Furthermore, the Superior Court's determination that Zilli's advice and actions were objectively reasonable was not an “unreasonable application of” federal law.   Under Strickland, a reviewing court must “evaluate the [reasonableness of the challenged] conduct from counsel's perspective at the time,” 466 U.S. at 689, 104 S.Ct. 2052;  thus, this court must judge the reasonableness of Zilli's conduct based on the law and the facts as they were known in January 1980.

As noted by the Superior Court in its August 1999 opinion, the United States Supreme Court had decided Dobbert v. Florida, 432 U.S. 282, 97 S.Ct. 2290, 53 L.Ed.2d 344 (1977), shortly before Zilli rendered her advice to Fountain.   In that case, the State of Florida charged Ernest Dobbert with several murders alleged to have occurred between December 1971 and April 1972.   In July 1972, however, the Florida judiciary struck down Florida's death penalty statute.   Subsequently, the Florida legislature passed a new death penalty statute, which corrected the constitutional problems of the prior law.   Dobbert was tried, convicted, and sentenced to death under this revised statute.  432 U.S. at 288-90, 97 S.Ct. 2290.

In rejecting Dobbert's Ex Post Facto Clause challenge, the Supreme Court found no constitutional problem with the application of the new death penalty procedures to his case.   It concluded that “the changes in the law are procedural, and on the whole ameliorative․”  Dobbert, 432 U.S. at 292, 97 S.Ct. 2290.   The Court found dispositive the fact that the new statute “simply altered the methods employed in determining whether the death penalty was to be imposed ․ [and thus made] no change in the quantum of punishment attached to the crime.”  Id. at 293-94, 97 S.Ct. 2290.   The Court also rejected Dobbert's argument that there was, for constitutional purposes, no death penalty “in effect” at the time his crimes were alleged to have occurred.   Id. at 297-98, 97 S.Ct. 2290.   Noting that Florida's prior death penalty statute had not yet been found unconstitutional at the time of Dobbert's killings, the Court opined that, irrespective of whether or not the old statute would in the future withstand constitutional attack, it clearly indicated Florida's view regarding the severity of murder and of the degree of punishment which the legislature wished to impose upon murderers.   The Court found that “[t]he statute was intended to provide maximum deterrence, and its existence on the statute books provided fair warning as to the degree of culpability which the State ascribed to the act of murder.”  432 U.S. at 297.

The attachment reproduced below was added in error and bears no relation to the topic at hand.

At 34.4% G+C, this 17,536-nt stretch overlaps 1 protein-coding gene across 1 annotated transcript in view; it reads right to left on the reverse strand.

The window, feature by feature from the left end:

Considered in perspective of the Supreme Court's analysis in Dobbert, a prudent defense lawyer operating in January 1980 could have reasonably concluded that Pennsylvania's post-Moody death penalty provisions might have retroactive effect.   Specifically, counsel could have reasonably concluded that, like the statute at issue in Dobbert, the 1978 Pennsylvania provisions merely effected procedural, as opposed to substantive, changes in the law.   Indeed, like the Florida statute at issue in Dobbert, the 1978 Pennsylvania provisions “simply altered the methods employed in determining whether the death penalty was to be imposed ․ [and did not effect a] change in the quantum of punishment attached to the crime.”  Dobbert, 432 U.S. at 293-94, 97 S.Ct. 2290.   Considering that Pennsylvania had a then-presumably valid death penalty statute on the books at the time of Fountain's alleged crime, counsel could likewise have analogized Fountain's situation to that of Dobbert's and reasonably concluded that the Pennsylvania courts would find that the prior law's “existence on the statute books provided fair warning as to the degree of culpability which the State ascribed to the act of murder.”  Dobbert, 432 U.S. at 297, 97 S.Ct. 2290.

To be sure, several Pennsylvania state court decisions circa 1980 suggested that Pennsylvania's 1978 post-Moody death penalty statute may not have had retroactive effect.   See, e.g., Commonwealth v. Crowson, 488 Pa. 537, 412 A.2d 1363, 1366 (1979) (“At the time of this prosecution, the only valid penalty for murder of the first degree was life imprisonment․  Accordingly, we vacate the judgment of sentence of death and impose a sentence of life imprisonment.”);  Commonwealth v. Edwards, 488 Pa. 139, 411 A.2d 493, 494 (1979) (“The sentence of death imposed for the murder of the first degree conviction is vacated and a sentence of life imprisonment is substituted therefore.   The statute authorizing the death sentence was declared unconstitutional by this Court in [Moody].”).   But see Commonwealth v. Kalck, 239 Pa. 533, 87 A. 61, 64 (1913) (“[S]tatutes which relate to procedure ․ are not to be considered ex post facto, even though the effect may be to enhance the severity of the punishment.”).   Moreover, Pennsylvania has a long-standing and codified rule of statutory construction that presumes the non-retroactivity of statutes.   See Commonwealth v. McKenna, 476 Pa. 428, 383 A.2d 174, 181 n. 13 (1978) (“In Pennsylvania there is a presumption that statutes are not to have retroactive effect.”);  1 Pa. Con. Stat. Ann. § 1926 (“No statute shall be construed to be retroactive unless clearly and manifestly so intended by the General Assembly.”).   Nonetheless, considered in perspective of Dobbert, the state of the law regarding the retroactivity (or lack thereof) of Pennsylvania's post-Moody death penalty provisions was certainly an open question in January 1980.7  Thus, Zilli's advice, see Supp.App. at 1 (“I'll admit the law is not clear but the ‘if’ is not really on your side.   I believe it's simply too risky.”), was reasonable, notwithstanding the fact that her feared outcome did not occur.